Since the Young Hegelians regard concepts, thoughts, ideas, and all products of consciousness, to which they give independent existence, as the real fetters of man—while the Old Hegelians pronounced them the true bonds of human society—it is obvious that the Young Hegelians have to fight only against the illusions of consciousness. In the Young Hegelians’ fantasies the relationships of men, all their actions, their chains, and their limitations. This amounts to a demand to interpret what exists in a different way, that is, to recognize it by means of a different interpretation. The Young-Hegelian ideologists are the staunchest conservatives, despite their allegedly ‘world-shaking’ statements. They forget, however, that they fight them only with phrases of their own. (The German Ideology)
“But interpretations and phases are things, with material histories and material effects; there’s no principled way to mark off intellectual labor from other kinds of labor, to mark off theory from practice. Only a liberal idealist would still try to maintain a distinction between words and things.”

Let us grant without resistance this point about the ontology of language and proceed to ask, if theory is a practice, who practices it? For whom is it practiced? What is changed by this practice? Who gains by this practice? Quaeritur.

The answers to such questions are embarrassing only if we had high hopes for theory. But if we aren’t overly moralizing, if we don’t wear jackboots and fatigues to lecture, if we don’t make noise about our peers’ being insufficiently radicalized or engaged, if we don’t pretend that a deluded friend of humanity is more dangerous than an enemy of humanity, if we don’t get too uppity about left-vs.-liberal, if we don’t act as if revolution could spring from the armchair—in short, if we are properly ironic in our theoretical activity—and by “ironic” I mean something like “trusting” or “open to inspiration from anywhere” or “honest about the dynamic nature of mental life, and not unrealistically insistent on ideological perfection or austerity (‘out of crooked timber…,’ after all!)” or “underenthused about the project of eradicating humanism”—then we can freely theorize without looking silly if we fetch up as academics writing for other academics. (And perhaps we’ll be less susceptible to the neo-conservative pendular swing that Young Hegelians seem to undergo later in life.)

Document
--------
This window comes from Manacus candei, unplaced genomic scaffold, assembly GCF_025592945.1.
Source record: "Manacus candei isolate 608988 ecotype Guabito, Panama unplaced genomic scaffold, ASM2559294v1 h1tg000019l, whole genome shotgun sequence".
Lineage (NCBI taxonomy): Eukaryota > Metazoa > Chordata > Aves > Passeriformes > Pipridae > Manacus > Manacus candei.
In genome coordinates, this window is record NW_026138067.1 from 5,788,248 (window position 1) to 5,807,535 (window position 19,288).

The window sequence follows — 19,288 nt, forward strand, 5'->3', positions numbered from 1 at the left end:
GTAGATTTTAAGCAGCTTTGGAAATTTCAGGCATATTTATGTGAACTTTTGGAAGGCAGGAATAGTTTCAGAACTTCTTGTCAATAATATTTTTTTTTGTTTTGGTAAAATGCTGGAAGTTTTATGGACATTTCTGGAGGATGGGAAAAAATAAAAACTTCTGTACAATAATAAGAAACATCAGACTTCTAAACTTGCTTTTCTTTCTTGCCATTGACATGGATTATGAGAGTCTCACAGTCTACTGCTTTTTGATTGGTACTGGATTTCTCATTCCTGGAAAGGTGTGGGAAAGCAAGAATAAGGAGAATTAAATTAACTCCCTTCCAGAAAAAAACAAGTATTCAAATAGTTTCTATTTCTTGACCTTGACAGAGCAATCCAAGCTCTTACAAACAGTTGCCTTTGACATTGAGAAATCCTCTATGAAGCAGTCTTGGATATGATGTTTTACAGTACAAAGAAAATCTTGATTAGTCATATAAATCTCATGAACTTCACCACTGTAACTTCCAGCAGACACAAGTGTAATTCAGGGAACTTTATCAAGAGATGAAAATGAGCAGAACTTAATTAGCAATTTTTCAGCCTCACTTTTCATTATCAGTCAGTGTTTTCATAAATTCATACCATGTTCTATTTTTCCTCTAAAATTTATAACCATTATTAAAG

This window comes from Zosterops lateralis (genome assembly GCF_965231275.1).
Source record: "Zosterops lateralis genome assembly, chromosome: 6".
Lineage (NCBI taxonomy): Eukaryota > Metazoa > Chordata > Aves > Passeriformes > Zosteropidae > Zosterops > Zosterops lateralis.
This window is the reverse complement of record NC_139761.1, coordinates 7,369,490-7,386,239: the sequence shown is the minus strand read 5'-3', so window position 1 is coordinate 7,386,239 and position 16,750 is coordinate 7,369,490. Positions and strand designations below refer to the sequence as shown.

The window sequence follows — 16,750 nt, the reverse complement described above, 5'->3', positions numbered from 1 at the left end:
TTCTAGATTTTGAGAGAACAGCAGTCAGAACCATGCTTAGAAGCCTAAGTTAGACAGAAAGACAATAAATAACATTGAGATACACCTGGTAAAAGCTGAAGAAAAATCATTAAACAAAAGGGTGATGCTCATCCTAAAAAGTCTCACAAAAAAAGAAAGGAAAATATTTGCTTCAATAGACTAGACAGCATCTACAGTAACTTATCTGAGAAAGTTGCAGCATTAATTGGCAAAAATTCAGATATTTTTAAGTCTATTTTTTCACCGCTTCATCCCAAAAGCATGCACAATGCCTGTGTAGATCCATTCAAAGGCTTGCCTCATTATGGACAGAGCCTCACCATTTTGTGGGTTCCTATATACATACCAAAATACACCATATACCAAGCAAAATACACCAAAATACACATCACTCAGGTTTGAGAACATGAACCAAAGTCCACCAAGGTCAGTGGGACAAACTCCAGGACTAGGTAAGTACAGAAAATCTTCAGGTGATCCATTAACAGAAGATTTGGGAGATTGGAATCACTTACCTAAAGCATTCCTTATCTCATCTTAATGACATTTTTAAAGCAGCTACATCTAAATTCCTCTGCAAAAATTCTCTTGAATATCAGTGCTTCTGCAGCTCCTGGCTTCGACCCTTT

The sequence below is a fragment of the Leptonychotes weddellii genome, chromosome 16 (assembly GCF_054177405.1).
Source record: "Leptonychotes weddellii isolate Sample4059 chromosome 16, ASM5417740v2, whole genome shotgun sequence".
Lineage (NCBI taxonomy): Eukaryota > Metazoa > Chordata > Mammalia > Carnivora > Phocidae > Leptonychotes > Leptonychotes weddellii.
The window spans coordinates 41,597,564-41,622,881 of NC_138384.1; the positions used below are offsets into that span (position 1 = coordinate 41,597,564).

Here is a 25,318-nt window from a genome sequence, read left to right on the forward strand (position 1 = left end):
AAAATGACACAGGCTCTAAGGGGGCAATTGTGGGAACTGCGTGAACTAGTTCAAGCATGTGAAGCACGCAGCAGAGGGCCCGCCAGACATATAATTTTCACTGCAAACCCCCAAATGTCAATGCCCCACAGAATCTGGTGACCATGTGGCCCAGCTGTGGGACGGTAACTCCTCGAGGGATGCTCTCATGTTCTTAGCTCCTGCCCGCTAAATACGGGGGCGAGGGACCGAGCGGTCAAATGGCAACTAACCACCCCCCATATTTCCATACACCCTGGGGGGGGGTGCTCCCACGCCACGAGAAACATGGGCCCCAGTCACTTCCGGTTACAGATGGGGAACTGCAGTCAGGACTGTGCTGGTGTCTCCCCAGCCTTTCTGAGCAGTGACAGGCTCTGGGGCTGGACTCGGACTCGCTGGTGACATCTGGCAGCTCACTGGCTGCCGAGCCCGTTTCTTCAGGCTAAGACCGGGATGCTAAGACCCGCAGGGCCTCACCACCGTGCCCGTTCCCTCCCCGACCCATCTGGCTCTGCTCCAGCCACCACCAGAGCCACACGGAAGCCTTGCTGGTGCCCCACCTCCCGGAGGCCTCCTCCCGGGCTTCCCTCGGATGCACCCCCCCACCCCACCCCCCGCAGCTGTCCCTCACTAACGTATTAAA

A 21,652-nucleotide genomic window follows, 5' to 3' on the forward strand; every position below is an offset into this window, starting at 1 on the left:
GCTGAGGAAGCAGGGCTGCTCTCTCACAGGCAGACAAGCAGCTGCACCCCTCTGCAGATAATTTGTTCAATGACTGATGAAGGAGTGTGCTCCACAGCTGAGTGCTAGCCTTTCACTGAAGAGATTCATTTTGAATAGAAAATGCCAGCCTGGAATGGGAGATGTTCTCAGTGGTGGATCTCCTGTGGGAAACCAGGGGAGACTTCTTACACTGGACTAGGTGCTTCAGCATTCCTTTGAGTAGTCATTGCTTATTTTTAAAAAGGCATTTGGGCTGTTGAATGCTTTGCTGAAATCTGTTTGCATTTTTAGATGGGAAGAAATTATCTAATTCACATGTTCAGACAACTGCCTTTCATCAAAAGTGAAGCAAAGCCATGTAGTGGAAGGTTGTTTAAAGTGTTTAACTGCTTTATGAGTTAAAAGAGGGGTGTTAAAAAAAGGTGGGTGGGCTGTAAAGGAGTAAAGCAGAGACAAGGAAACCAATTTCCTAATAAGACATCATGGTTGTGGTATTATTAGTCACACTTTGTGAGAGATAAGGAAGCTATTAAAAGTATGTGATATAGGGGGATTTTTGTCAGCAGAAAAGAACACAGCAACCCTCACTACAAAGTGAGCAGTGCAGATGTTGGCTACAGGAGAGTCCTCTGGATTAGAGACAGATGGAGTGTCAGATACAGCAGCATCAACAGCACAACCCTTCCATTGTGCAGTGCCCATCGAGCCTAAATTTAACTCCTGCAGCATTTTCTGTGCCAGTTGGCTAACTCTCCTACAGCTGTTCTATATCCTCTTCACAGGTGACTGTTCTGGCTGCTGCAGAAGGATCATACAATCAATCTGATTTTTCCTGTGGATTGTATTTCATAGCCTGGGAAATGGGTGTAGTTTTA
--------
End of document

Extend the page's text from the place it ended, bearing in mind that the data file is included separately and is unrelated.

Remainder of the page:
“But irony is complicity. Worse: it appropriates the surface of revolution and guts its substance, simply to make the ironist feel comfortable in acquiescing to something monstrous.”

I guess it depends what it is toward which one adopts an ironic attitude. Theory as a form of discourse—no sweat. The dehumanizing effects of capital—more alarming. The welfare and dignity of human subjects and communities—this where the solidarity kicks in, and where we might be better off worrying about projects than theories. (Here is a doubt that haunts the ironist: projects may be more important, but I’m better at playing with theories. Perhaps the liberal ironist's motto might ought to be this: Let us be the party of ideas, in every sense of “the party of ideas.”)

P.S.: The double modals are dedicated to my friend Matt Weiner, soon to be one of “the boys back in Lubbock.”

P.P.S.: I have just read Henry's post on Radical Literary Theorists at Crooked Timber ("Look, he vomits crooked pins!"), and I have become ashamed. I pray that if this post has a conservative streak, it is at least conservative in a marginally more interesting way. I would like to think that I'm not defending something pre-theoretical against theory, but rather defending theory—by which I mean free-ranging, raving, roving abstraction that's not afraid to try to frame thoughts that are still too big to think—against the monological sham austerity that it can adopt.